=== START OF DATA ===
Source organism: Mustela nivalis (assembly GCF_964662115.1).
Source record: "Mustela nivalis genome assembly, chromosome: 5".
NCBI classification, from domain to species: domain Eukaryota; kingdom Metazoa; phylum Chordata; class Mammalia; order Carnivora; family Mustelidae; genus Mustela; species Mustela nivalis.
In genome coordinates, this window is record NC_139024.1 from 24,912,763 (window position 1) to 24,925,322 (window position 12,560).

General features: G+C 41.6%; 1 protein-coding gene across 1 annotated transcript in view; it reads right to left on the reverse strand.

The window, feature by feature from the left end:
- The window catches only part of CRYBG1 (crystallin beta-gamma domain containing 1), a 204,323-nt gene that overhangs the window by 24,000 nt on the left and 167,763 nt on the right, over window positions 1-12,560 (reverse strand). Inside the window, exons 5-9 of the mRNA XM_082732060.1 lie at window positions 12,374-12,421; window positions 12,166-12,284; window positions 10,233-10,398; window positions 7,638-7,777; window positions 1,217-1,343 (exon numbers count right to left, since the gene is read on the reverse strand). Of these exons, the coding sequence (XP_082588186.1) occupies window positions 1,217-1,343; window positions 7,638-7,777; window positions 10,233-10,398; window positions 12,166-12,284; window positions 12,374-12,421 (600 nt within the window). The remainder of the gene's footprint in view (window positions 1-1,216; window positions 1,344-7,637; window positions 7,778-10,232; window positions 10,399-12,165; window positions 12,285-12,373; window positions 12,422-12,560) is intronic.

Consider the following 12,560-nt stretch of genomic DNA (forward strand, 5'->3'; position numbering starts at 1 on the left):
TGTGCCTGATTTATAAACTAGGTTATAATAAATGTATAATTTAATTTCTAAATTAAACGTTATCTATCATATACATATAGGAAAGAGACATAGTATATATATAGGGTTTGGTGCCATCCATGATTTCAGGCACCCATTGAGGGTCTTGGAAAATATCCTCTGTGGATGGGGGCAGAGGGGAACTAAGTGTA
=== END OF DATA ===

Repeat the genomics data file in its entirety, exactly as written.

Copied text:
Source organism: Mustela nivalis (assembly GCF_964662115.1).
Source record: "Mustela nivalis genome assembly, chromosome: 5".
NCBI classification, from domain to species: domain Eukaryota; kingdom Metazoa; phylum Chordata; class Mammalia; order Carnivora; family Mustelidae; genus Mustela; species Mustela nivalis.
In genome coordinates, this window is record NC_139024.1 from 24,912,763 (window position 1) to 24,925,322 (window position 12,560).

General features: G+C 41.6%; 1 protein-coding gene across 1 annotated transcript in view; it reads right to left on the reverse strand.

The window, feature by feature from the left end:
- The window catches only part of CRYBG1 (crystallin beta-gamma domain containing 1), a 204,323-nt gene that overhangs the window by 24,000 nt on the left and 167,763 nt on the right, over window positions 1-12,560 (reverse strand). Inside the window, exons 5-9 of the mRNA XM_082732060.1 lie at window positions 12,374-12,421; window positions 12,166-12,284; window positions 10,233-10,398; window positions 7,638-7,777; window positions 1,217-1,343 (exon numbers count right to left, since the gene is read on the reverse strand). Of these exons, the coding sequence (XP_082588186.1) occupies window positions 1,217-1,343; window positions 7,638-7,777; window positions 10,233-10,398; window positions 12,166-12,284; window positions 12,374-12,421 (600 nt within the window). The remainder of the gene's footprint in view (window positions 1-1,216; window positions 1,344-7,637; window positions 7,778-10,232; window positions 10,399-12,165; window positions 12,285-12,373; window positions 12,422-12,560) is intronic.

Consider the following 12,560-nt stretch of genomic DNA (forward strand, 5'->3'; position numbering starts at 1 on the left):
TGTGCCTGATTTATAAACTAGGTTATAATAAATGTATAATTTAATTTCTAAATTAAACGTTATCTATCATATACATATAGGAAAGAGACATAGTATATATATAGGGTTTGGTGCCATCCATGATTTCAGGCACCCATTGAGGGTCTTGGAAAATATCCTCTGTGGATGGGGGCAGAGGGGAACTAAGTGTA